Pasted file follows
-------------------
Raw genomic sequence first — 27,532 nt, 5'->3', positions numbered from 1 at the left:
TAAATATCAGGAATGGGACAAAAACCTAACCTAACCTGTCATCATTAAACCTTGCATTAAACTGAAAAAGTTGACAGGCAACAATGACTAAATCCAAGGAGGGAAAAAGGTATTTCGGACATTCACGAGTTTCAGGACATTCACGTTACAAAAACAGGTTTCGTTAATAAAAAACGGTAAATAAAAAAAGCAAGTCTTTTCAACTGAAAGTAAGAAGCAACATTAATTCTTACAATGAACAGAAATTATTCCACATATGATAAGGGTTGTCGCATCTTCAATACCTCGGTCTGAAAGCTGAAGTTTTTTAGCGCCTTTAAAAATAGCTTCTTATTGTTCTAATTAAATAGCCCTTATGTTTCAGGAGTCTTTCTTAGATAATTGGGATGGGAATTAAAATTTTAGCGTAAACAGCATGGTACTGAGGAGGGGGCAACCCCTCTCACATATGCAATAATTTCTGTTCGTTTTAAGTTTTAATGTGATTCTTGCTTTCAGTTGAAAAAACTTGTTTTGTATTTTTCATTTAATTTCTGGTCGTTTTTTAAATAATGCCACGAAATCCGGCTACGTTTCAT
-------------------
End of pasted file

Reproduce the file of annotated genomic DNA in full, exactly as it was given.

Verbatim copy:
Raw genomic sequence first — 27,532 nt, 5'->3', positions numbered from 1 at the left:
TAAATATCAGGAATGGGACAAAAACCTAACCTAACCTGTCATCATTAAACCTTGCATTAAACTGAAAAAGTTGACAGGCAACAATGACTAAATCCAAGGAGGGAAAAAGGTATTTCGGACATTCACGAGTTTCAGGACATTCACGTTACAAAAACAGGTTTCGTTAATAAAAAACGGTAAATAAAAAAAGCAAGTCTTTTCAACTGAAAGTAAGAAGCAACATTAATTCTTACAATGAACAGAAATTATTCCACATATGATAAGGGTTGTCGCATCTTCAATACCTCGGTCTGAAAGCTGAAGTTTTTTAGCGCCTTTAAAAATAGCTTCTTATTGTTCTAATTAAATAGCCCTTATGTTTCAGGAGTCTTTCTTAGATAATTGGGATGGGAATTAAAATTTTAGCGTAAACAGCATGGTACTGAGGAGGGGGCAACCCCTCTCACATATGCAATAATTTCTGTTCGTTTTAAGTTTTAATGTGATTCTTGCTTTCAGTTGAAAAAACTTGTTTTGTATTTTTCATTTAATTTCTGGTCGTTTTTTAAATAATGCCACGAAATCCGGCTACGTTTCAT